Remove religious barriers to inclusion in NI schools, paper says

Catholic and Protestant schools in Northern Ireland should be more inclusive of children from different backgrounds, a new paper has suggested.

The research, published this month by Queen’s University Belfast, found there has been “little change” in school composition since the signing of the Good Friday Agreement in 1998. This is despite the “stated aspiration” of Catholic and Protestant churches for schools to become “more diverse”.

The paper suggests this can be achieved by reforming religious education (RE) and addressing religious barriers to participation.

Schools in NI are mainly segregated along Catholic and Protestant sectarian lines. The Good Friday Agreement called for efforts to promote schools which included children from different religious backgrounds.

More recently, integrated schools have opened which aim to educate children from Catholic, Protestant and other backgrounds together in an inclusive manner. Integrated schools remain small in number, despite increased demand and recent legislation which requires the NI executive to support them.

“Little evidence of change” at Catholic schools

The research found there has been “little change” in the composition of Catholic, Protestant and integrated schools between 1997/8 and 2021/22. Just over 89% of children from Protestant families attend controlled or voluntary schools (de-facto Protestant in ethos), while 87% of pupils from Catholic backgrounds attend Catholic maintained or voluntary schools.

The greatest change is in Protestant schools, where the percentage of pupils from Protestant families has dropped from 83.7% to 61.8%, while there has been an increase in pupils from other religion or belief backgrounds from 11.8% to 29.6%. This reflects the change in NI’s demographics, which have seen a decline in Protestants and an increase in those without a stated religion.

But the percentage of Catholics at Protestant schools has seen a much smaller increase, from 4.6% to 8.7%.

Catholic schools have seen the least change. The proportion of children from Protestant families has barely risen from 0.7% to 1.3%.

Integrated schools have seen an increase in the proportion of pupils from families which are neither Catholic or Protestant from 14.9% to 29.8%. Integrated schools aim to admit pupils from roughly 40% Catholic, 40% Protestant, and 20% other backgrounds.

Schools should adopt “a more consciously inclusive approach”

The paper suggests Catholic and Protestant schools “match their stated aspiration for a more diverse enrolment” with “pro-active attempts to encourage or welcome applications from other communities”.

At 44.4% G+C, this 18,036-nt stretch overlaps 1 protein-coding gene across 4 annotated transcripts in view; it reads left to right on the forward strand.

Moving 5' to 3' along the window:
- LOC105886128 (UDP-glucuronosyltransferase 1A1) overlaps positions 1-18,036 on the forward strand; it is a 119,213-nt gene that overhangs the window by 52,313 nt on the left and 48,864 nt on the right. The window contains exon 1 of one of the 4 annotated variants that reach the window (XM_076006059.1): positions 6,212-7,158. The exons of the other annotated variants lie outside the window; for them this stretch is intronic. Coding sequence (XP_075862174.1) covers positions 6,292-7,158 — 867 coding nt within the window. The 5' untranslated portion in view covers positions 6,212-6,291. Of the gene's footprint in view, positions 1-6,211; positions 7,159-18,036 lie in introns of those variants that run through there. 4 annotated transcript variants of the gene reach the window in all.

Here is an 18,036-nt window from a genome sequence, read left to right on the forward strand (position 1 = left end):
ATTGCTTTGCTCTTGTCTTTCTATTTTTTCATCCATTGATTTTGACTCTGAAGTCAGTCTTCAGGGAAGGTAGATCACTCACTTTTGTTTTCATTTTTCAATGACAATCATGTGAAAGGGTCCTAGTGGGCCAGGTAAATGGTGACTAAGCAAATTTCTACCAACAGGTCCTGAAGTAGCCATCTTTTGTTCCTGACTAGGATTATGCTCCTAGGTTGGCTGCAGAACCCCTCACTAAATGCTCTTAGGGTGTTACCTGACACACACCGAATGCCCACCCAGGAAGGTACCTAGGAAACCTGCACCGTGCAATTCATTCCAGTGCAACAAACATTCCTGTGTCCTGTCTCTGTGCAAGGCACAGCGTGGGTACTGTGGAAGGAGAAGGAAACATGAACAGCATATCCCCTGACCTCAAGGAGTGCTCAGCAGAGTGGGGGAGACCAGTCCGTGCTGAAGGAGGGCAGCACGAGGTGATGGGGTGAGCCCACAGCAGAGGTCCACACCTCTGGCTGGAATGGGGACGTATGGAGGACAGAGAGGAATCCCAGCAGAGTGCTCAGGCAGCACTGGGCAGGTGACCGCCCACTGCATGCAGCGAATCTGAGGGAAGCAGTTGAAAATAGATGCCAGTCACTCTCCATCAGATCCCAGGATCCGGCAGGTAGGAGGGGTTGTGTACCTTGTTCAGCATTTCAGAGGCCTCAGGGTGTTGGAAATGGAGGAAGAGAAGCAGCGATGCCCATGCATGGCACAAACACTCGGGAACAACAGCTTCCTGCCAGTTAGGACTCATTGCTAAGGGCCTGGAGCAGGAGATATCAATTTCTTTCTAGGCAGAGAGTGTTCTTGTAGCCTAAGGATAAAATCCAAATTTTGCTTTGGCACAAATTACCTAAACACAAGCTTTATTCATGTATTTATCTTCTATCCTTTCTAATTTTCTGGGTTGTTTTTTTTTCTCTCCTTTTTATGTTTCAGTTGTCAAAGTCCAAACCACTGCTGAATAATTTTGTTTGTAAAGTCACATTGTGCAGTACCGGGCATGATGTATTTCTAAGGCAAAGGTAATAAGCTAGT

It says one way to do this is to reform religious education (RE) “so that it is less directly or indirectly denominational in character”.

RE in NI schools is controlled by religious bodies to a greater extent than anywhere else in the UK. In 2022 the NI High Court ruled that the Christian bias of RE makes it incompatible with the European Convention on Human Rights.

Another step schools could take is to “remove any direct or indirect use of religion, or inferred use of religion, in their admissions criteria”, the paper says.

Although there is no explicit legal prohibition on selecting pupils based on religion in NI, Catholic and Protestant schools do not generally use faith-based selection like schools in Great Britain. However, some Catholic schools give priority to children whose family members have attended the school in the past, which generally favours Catholic families.

The paper suggests schools could “pro-actively recruit a more diverse workforce among their teachers or other staff”. Since 2022, it has been unlawful for schools in NI to discriminate against staff on religious grounds.

Additionally, the paper says schools could “identity any cultural, religious or other barriers to participation by nontraditional pupils or staff” and address these “in favour of a more consciously inclusive approach”.

One prominent barrier to inclusion in NI schools is its law requiring daily acts of Christian collective worship. This was also found to breach human rights.

NSS: A secular school system is “the best approach”

NSS head of campaigns Megan Manson said: “We welcome this report’s suggestions to make NI schools more inclusive for families of all religions and none.

“Reforming RE and removing barriers to inclusion would help put NI schools on the right side of human rights law, which they currently breach due to their Christian-biased RE and collective worship laws.

“Ultimately, the best approach for NI to tackle segregation and to accommodate its increasingly diverse society is to aim for a secular school system, where children from all religion and belief backgrounds are treated equally and where religion is never a barrier to inclusion.”

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